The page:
The Biden era is doing a fine job of wrecking military preparedness at every level.
Army National Guard soldiers are reportedly leaving at a faster rate than they are enlisting.
According to officials, there is a total annual loss of about 7,500 service members.
Maj. Gen. Rich Baldwin, chief of staff of the Army National Guard, told The Associated Press that current staffing challenges are the worst he’s seen in the last 20 years.
Between vaccine mandates and the general infusion of wokeness, recruitment is turning bad across the board.
And it risks causing serious harm.
Staffing challenges are at a 20-year-low and if left unchecked might result in readiness issues within the next year or two, Army National Guard chief of staff Maj. Gen. Rich Baldwin told the AP.
By the numbers: In the last year, the National Guard has lost 7,500 service members.
The service branch numbers came in late last month and they were bad.
The Army fell about 15,000 soldiers — or 25% — short of its recruitment goal this year, officials confirmed Friday, despite a frantic effort to make up the widely expected gap in a year when all the military services struggled in a tight jobs market to find young people willing and fit to enlist.
According to officials, the Marine Corps, which usually goes into each fiscal year with as much as 50% of its recruiting goal already locked in, has only a bit more than 30%. And the Air Force and the Navy will only have about 10% of their goals as they start the new fiscal year. The Air Force usually has about 25%. Officials spoke on condition of anonymity to provide details on the recruiting totals that have not yet been released.
The leadership could rethink vaccine mandates and wokeness, instead it’s doubling down on bonuses and considering referrals.
They’ve done it before. It was controversial, and people went to prison, but it worked. And now it might return.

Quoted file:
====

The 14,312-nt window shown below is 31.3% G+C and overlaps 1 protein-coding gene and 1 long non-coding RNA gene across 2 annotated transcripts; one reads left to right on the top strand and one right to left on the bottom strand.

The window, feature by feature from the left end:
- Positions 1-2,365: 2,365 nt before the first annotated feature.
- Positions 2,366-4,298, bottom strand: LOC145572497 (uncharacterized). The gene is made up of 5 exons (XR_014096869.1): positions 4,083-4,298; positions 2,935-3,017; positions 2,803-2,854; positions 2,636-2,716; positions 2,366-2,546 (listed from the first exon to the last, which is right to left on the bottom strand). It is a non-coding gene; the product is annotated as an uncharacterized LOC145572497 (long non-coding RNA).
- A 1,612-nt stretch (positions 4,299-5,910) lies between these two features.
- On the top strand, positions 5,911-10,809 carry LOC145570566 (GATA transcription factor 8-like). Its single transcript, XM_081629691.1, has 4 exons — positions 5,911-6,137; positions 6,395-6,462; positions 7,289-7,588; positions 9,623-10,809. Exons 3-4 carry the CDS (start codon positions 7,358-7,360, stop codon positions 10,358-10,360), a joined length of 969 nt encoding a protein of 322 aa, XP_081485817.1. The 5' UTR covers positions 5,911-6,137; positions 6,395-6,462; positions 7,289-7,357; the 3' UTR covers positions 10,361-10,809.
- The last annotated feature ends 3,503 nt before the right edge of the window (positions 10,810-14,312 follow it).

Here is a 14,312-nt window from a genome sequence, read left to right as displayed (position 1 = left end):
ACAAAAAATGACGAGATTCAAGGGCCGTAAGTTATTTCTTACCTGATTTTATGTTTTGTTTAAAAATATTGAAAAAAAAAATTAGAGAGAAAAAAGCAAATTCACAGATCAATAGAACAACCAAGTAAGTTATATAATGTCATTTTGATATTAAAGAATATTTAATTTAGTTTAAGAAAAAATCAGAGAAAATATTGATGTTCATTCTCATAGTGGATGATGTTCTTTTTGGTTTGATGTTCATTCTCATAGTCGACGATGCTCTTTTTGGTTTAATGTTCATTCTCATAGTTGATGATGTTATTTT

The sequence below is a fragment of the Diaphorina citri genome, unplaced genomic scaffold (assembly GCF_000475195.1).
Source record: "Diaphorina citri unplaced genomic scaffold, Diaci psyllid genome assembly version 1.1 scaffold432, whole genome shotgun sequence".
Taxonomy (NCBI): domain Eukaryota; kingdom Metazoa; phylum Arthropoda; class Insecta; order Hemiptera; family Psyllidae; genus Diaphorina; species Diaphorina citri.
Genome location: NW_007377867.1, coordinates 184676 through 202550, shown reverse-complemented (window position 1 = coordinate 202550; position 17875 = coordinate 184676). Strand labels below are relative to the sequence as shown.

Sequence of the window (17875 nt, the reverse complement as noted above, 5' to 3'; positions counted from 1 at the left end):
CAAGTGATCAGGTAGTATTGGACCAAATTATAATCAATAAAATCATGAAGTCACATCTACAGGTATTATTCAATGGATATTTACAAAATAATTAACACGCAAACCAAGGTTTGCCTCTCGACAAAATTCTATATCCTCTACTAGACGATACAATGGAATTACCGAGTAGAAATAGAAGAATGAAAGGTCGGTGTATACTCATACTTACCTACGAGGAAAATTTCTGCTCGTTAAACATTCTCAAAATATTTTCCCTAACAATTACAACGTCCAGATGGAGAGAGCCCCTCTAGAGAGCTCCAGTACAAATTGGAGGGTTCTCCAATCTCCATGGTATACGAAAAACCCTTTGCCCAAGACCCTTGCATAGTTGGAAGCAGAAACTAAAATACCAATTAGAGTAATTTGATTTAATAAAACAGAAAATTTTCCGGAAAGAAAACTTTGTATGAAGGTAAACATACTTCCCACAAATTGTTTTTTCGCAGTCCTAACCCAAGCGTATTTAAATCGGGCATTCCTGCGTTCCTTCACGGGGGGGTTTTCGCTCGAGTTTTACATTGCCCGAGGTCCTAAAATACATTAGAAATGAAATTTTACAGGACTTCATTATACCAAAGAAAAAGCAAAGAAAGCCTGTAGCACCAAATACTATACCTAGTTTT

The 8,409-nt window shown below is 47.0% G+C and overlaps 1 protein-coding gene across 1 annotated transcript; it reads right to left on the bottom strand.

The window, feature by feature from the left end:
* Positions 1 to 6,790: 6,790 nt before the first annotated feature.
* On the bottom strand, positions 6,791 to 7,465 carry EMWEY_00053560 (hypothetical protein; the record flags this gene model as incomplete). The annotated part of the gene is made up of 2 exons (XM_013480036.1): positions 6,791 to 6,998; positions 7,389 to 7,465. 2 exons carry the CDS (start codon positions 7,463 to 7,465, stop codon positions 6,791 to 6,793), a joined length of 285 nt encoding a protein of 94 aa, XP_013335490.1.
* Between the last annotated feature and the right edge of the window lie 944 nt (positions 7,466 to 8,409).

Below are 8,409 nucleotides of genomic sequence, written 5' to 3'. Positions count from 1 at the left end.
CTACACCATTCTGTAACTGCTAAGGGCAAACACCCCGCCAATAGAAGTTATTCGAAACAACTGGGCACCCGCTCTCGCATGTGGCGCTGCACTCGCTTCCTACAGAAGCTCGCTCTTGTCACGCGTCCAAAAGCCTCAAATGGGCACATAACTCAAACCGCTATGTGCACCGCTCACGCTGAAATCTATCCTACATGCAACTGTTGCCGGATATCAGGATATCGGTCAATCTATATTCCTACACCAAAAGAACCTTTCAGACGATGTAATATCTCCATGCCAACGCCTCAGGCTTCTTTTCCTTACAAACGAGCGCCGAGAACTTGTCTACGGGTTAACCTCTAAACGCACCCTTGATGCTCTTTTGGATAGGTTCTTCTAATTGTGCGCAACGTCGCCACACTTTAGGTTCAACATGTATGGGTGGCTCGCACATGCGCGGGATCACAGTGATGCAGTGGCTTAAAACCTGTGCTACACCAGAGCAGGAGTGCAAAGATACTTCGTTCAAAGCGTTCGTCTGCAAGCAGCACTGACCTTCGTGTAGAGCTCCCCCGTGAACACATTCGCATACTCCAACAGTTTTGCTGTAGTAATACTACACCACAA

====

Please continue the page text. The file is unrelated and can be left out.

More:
The National Guard Bureau’s top general, Gen. Dan Hokanson, told reporters Sept. 20 that “we could really help make every single Guardsman a recruiter by paying them a bonus for anybody that they bring into the organization that’s able to complete their military training.”
Army Times contacted NGB officials and requested an interview with Hokanson or another official to discuss the details of their proposal, but a spokesperson declined the request, citing schedule conflicts
The wartime program that Hokanson alluded to, the Guard-Recruiting Assistance Program, ran from 2005 to 2012 and offered enlistment referral bonuses of $2,000 to off-duty Guard troops working as civilian independent contractors for a private company, Docupak.
Around 130,000 soldiers joined during that period via G-RAP referrals, and the Guard quickly exceeded its end strength goals.
But the Army’s audit agency said in 2012 that the program could have experienced $92 million in fraud, garnering attention from lawmakers and sparking a massive Army Criminal Investigation Division investigation named Task Force Raptor. The bonuses were abruptly halted.
$92 million in fraud? In the era of PPP, green energy subsidies, and assorted government ‘checks to your home’ programs, that’s nothing. Wokeness is leading us to broke-ness, but the leadership won’t stop.